Category Archives: letting go

Silent Night

Silent night.

It’s been one of those for me. I tried to fill it with a few phone calls and text messages to friends while waiting in my car for my kids to emerge from their youth group meeting. No one answered. All was silent, and the hush filled my heart until I could no longer suppress my reality. The pain inside of me was going to find its voice, and the silence offered it a stage for release.

Rather than trying to hold the silence at bay, I gave in to it and allowed it to hold me. Cradle me. Collect all the tears that had been welling up within me. In those moments of surrender, the Father allowed me to move out of my silent night so that I might enter into another one—the holy quiet belonging to Bethlehem some 2000 years ago.

Mary’s labored breathing followed by the push and pressure of Emmanuel’s eagerness to make his entrance. Joseph’s soft responses to his beloved. Stabled animals shuffling in the hay. Neighs and brays; snorts and sneezes. Whispers of the wind stirring as symphony. A baby crying. The boisterous interruption of a heavenly choir.

And therein, my momentary pain was overshadowed by lasting remembrance.

Perhaps this is the beauty of a silent night … when sorrow bumps up next to Salvation. When pain nestles closely to Promise. When that which is holding us so tightly releases its grip to the mighty Hold of heaven—tiny fingers wrapped around human hurt, reminding us that all has not been lost in the silent night. Instead, all has been gained there, in that place of sacred collision.

It doesn’t seem reasonable, this holding of peace while simultaneously holding pain. But it feels right. Even in the ache, I’m willing to take hold of it, make sense of it, because the thread that ties me to the eternal is stronger than the frayed threads that tie me to the temporal. I am made for heaven, and a silent night tethers me to home.

Maybe today you’re wrapped up in a heart-hurt. Life has surprised you with pain, an unexpected grief that threatens to steal your peace. You have nowhere to place it, no friend to shoulder the load. The silence is deafening, and your escape uncertain.

Me too. Greater yet, God too! God is with us as we make our pilgrimages to Bethlehem this year, as we wrestle with our pain and strive to make peace out of chaos.

Emmanuel is in the manger. Emmanuel is in our silent nights. Emmanuel … holding our hearts. Healing our hurts. Keeping us safe. Walking us home.

How I love the gift of Jesus; how I need this blessed grace! On this silent night, I bend the knee and bow the heart to honor the King’s advent in my life. ‘Tis a sweet mercy and a blessed trust to have my silence interrupted by the great and glad declarations of heaven. As always …

Peace for the journey,

My Silent Night

Oh holy, quiet Bethlehem;

Tonight I linger here.

Beneath your stars, within your walls,

Your truth resounding clear.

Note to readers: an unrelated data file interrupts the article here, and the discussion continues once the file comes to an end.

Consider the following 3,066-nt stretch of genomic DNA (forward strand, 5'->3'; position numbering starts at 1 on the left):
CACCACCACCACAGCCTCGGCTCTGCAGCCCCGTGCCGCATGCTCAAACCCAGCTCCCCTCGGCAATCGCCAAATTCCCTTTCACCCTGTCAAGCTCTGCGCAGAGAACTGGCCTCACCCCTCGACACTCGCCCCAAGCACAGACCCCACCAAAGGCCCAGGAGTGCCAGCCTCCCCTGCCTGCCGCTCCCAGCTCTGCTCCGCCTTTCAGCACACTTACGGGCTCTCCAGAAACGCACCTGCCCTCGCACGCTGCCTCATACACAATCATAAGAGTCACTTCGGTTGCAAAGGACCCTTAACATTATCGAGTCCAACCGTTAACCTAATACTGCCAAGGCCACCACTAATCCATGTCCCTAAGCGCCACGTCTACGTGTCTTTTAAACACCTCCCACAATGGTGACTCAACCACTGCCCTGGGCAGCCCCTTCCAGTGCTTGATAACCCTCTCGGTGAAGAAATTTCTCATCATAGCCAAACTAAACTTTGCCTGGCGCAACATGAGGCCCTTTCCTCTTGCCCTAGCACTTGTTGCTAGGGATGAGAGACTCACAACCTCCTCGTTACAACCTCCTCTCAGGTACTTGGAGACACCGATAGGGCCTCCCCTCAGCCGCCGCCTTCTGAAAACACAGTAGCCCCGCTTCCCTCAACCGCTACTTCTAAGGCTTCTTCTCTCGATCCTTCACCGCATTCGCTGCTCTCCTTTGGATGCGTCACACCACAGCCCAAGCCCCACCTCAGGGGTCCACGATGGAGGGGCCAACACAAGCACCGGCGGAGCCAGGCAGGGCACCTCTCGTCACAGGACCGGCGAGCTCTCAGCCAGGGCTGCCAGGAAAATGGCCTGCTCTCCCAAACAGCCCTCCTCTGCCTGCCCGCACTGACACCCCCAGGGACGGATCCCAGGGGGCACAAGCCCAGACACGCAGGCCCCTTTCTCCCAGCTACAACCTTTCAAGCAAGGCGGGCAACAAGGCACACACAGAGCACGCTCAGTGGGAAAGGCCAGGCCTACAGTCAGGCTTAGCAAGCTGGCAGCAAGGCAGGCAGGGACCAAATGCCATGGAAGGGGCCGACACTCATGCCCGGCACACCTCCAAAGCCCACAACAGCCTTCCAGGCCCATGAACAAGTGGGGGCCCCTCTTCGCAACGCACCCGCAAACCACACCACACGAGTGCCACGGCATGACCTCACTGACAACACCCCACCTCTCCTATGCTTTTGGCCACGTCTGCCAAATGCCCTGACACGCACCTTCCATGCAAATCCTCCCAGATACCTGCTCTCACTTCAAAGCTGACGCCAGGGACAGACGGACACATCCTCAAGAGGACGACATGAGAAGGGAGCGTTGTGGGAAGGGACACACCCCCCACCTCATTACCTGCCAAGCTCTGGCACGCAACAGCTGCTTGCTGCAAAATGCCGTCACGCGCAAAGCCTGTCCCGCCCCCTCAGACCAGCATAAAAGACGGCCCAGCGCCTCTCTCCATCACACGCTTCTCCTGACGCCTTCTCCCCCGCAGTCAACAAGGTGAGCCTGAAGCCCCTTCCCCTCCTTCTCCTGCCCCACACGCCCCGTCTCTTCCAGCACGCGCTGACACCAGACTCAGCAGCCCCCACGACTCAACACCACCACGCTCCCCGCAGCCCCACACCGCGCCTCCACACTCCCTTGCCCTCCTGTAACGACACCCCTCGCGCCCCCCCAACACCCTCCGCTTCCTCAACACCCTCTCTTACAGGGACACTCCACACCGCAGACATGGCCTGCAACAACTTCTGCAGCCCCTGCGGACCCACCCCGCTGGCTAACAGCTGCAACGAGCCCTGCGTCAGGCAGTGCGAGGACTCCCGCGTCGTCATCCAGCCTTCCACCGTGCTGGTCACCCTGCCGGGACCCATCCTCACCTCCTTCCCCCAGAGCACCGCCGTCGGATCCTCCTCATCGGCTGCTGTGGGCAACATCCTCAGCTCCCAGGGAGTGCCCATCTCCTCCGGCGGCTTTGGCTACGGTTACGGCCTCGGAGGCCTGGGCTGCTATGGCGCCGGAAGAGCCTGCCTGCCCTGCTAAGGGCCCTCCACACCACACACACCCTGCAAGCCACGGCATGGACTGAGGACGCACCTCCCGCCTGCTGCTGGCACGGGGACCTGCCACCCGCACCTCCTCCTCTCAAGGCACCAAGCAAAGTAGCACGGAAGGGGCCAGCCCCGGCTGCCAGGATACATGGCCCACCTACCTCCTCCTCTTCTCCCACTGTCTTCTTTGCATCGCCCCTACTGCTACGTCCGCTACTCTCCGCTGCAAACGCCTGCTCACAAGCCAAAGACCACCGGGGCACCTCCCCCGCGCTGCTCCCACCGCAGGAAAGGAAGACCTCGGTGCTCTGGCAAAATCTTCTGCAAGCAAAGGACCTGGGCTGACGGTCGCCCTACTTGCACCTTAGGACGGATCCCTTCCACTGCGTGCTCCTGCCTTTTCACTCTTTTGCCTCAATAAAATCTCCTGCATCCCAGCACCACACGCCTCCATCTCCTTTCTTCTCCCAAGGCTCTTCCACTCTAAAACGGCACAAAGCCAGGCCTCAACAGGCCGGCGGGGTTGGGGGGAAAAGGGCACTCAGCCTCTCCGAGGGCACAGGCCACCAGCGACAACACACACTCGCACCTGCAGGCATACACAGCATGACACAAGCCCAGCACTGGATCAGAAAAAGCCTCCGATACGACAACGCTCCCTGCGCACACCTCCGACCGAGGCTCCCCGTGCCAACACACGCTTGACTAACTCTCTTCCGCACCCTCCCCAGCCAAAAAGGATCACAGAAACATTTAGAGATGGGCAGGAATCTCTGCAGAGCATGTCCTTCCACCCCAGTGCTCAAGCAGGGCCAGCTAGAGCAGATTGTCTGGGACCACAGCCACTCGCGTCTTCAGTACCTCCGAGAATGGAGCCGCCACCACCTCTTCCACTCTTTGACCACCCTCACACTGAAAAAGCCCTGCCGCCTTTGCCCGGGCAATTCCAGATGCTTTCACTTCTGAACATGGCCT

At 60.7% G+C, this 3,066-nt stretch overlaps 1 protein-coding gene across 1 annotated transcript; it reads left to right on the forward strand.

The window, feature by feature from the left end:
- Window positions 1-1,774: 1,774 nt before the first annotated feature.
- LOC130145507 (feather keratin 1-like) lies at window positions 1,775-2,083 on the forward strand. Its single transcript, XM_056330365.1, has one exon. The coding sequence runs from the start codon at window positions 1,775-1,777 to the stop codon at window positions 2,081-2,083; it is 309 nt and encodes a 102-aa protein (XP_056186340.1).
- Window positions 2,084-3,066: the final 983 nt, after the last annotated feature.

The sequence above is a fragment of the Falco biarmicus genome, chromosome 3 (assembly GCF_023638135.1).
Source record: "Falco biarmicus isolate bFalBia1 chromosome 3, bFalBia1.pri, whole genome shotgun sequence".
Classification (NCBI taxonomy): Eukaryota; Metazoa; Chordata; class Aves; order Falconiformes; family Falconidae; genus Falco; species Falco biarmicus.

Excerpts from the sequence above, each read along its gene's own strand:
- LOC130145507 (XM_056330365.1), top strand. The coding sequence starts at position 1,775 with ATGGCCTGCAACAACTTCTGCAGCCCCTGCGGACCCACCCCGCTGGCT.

The Baby cries his advent;

The momma cries relief.

The daddy cries his tears of joy;

The heavens cry belief.

 

How lovely is this moment;

That lingers then and now.

Both quiet and both willing,

For peace to take a bow.

 

To enter in and change me;

To soften pain with praise.

To dry my tears with silence,

To cause my hope to raise.

 

Oh silent night! Oh holy night!

You’ve never sung so strong.

So clear, so true, so tenderly,

Relieving all that’s wrong.

 

You are where I’ll linger;

You are where I’ll sing.

For unto to me a child is born,

Onto him I’ll cling.

(written by F. Elaine Olsen.12-01-13.allrightsreserved)

 

 

Letting Go

Letting go.

We talked about it last night after teeth were brushed and prayers were spoken. Two girls, one barely eleven and the other four times plus her senior. Her tears might as well have been mine. I know this struggle – this letting go kind of dilemma.

She’ll be taking a trip soon, one that requires her to leave behind a few items that have been her comfort for the past decade. She knows it’s time; she just doesn’t know how she’s going to do it without some pain.

“Maybe this is how God is going to grow you. Maybe this is his way of molding you into the woman he wants you to be – someone who trusts him in the night. You can hold onto someone real, baby girl, instead of something that’s not. You can hold onto Jesus. I sure would hate for you to miss out on a potentially, life-changing experience because of your fear of letting go. Maybe this is God’s way of leading you toward a deeper faith in him.”

These words were enough to momentarily quell her inner ache; I lingered a while longer while she let this truth absorb into her soul. After leaving her room, I let it absorb into mine as well. Long into the night I meditated on these words shared from my mother’s, well-trained heart to a daughter who is following closely behind.

Maybe this is how God is going to grow you, Elaine.

Letting go. I know it’s time; I just don’t know how I’m going to do it without some pain.

Of what, you might ask?

A few things. In the grand scheme of your life, my few things probably don’t matter that much. I imagine you have your own releases that are fighting it out within your heart today. You know it’s time; God’s been poking at it for a while now. But you are scared of the night. Those creature comforts that have been temporarily comforting you no longer suffice. Their power is limited and will never lend you enough strength for the deeper faith that is required for the journey ahead.